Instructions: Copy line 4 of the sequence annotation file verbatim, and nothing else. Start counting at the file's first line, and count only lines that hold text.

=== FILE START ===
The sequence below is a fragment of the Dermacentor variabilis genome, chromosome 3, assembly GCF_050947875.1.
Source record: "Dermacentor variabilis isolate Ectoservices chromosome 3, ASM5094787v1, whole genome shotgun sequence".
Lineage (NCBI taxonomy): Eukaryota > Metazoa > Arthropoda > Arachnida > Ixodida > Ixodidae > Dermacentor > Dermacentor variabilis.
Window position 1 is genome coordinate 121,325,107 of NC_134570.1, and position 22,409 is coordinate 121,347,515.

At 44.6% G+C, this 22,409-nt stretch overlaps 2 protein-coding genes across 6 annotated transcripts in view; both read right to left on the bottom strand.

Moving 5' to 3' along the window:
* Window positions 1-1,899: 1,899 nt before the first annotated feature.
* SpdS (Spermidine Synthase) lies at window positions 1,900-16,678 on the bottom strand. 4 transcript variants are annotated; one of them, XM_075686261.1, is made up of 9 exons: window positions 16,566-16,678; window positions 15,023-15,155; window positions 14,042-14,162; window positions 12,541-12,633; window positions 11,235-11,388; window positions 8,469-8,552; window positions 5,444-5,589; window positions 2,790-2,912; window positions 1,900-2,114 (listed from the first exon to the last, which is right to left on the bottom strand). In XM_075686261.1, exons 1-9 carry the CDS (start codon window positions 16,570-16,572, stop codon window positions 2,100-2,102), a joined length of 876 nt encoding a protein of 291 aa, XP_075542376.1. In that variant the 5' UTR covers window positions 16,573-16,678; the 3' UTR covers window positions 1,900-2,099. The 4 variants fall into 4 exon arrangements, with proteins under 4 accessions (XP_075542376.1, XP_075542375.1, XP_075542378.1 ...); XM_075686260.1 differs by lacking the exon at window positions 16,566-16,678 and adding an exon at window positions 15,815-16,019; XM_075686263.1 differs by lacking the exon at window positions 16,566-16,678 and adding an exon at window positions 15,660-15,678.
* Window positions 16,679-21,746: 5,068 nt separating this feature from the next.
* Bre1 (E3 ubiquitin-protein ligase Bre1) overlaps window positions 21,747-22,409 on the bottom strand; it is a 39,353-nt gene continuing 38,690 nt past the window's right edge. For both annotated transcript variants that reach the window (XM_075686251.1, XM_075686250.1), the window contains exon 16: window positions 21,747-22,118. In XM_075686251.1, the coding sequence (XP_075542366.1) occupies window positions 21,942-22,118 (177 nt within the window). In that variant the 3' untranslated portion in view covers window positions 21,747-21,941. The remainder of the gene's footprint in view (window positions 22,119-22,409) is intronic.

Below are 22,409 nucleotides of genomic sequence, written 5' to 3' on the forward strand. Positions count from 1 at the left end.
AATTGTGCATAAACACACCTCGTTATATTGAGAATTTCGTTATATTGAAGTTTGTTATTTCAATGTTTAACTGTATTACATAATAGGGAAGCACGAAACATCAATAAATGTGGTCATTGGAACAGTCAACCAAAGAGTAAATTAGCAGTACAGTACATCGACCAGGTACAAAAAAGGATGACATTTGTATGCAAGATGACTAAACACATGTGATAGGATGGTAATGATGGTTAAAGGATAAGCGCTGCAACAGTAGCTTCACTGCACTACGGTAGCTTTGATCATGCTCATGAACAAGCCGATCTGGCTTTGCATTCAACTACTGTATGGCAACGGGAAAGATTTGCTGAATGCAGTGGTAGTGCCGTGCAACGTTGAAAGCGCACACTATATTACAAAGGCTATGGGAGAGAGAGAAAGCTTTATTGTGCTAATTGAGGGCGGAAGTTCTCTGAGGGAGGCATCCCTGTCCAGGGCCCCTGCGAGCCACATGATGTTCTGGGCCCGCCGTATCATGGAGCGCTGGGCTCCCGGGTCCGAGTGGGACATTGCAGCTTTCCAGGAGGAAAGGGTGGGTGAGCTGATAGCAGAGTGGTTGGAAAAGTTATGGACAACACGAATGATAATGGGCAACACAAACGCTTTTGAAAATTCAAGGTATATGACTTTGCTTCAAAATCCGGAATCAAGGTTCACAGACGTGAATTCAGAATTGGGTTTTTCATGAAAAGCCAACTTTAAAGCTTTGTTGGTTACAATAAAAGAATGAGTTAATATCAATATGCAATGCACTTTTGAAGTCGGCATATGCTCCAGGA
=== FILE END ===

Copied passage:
Window position 1 is genome coordinate 121,325,107 of NC_134570.1, and position 22,409 is coordinate 121,347,515.